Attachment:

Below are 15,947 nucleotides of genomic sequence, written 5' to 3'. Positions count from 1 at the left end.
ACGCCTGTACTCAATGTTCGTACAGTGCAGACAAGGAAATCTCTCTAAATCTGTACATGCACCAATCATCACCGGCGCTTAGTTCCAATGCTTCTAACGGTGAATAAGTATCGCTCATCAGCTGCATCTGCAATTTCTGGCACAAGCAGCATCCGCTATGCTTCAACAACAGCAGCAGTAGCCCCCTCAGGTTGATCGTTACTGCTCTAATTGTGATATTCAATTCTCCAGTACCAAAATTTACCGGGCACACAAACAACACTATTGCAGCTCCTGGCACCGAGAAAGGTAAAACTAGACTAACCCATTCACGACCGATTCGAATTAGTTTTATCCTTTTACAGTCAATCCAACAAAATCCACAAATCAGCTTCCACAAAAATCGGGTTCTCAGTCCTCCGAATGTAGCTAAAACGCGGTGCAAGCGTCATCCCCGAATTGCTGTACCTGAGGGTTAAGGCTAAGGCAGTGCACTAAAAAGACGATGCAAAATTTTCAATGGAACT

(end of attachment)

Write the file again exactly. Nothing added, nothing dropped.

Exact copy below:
Below are 15,947 nucleotides of genomic sequence, written 5' to 3'. Positions count from 1 at the left end.
ACGCCTGTACTCAATGTTCGTACAGTGCAGACAAGGAAATCTCTCTAAATCTGTACATGCACCAATCATCACCGGCGCTTAGTTCCAATGCTTCTAACGGTGAATAAGTATCGCTCATCAGCTGCATCTGCAATTTCTGGCACAAGCAGCATCCGCTATGCTTCAACAACAGCAGCAGTAGCCCCCTCAGGTTGATCGTTACTGCTCTAATTGTGATATTCAATTCTCCAGTACCAAAATTTACCGGGCACACAAACAACACTATTGCAGCTCCTGGCACCGAGAAAGGTAAAACTAGACTAACCCATTCACGACCGATTCGAATTAGTTTTATCCTTTTACAGTCAATCCAACAAAATCCACAAATCAGCTTCCACAAAAATCGGGTTCTCAGTCCTCCGAATGTAGCTAAAACGCGGTGCAAGCGTCATCCCCGAATTGCTGTACCTGAGGGTTAAGGCTAAGGCAGTGCACTAAAAAGACGATGCAAAATTTTCAATGGAACT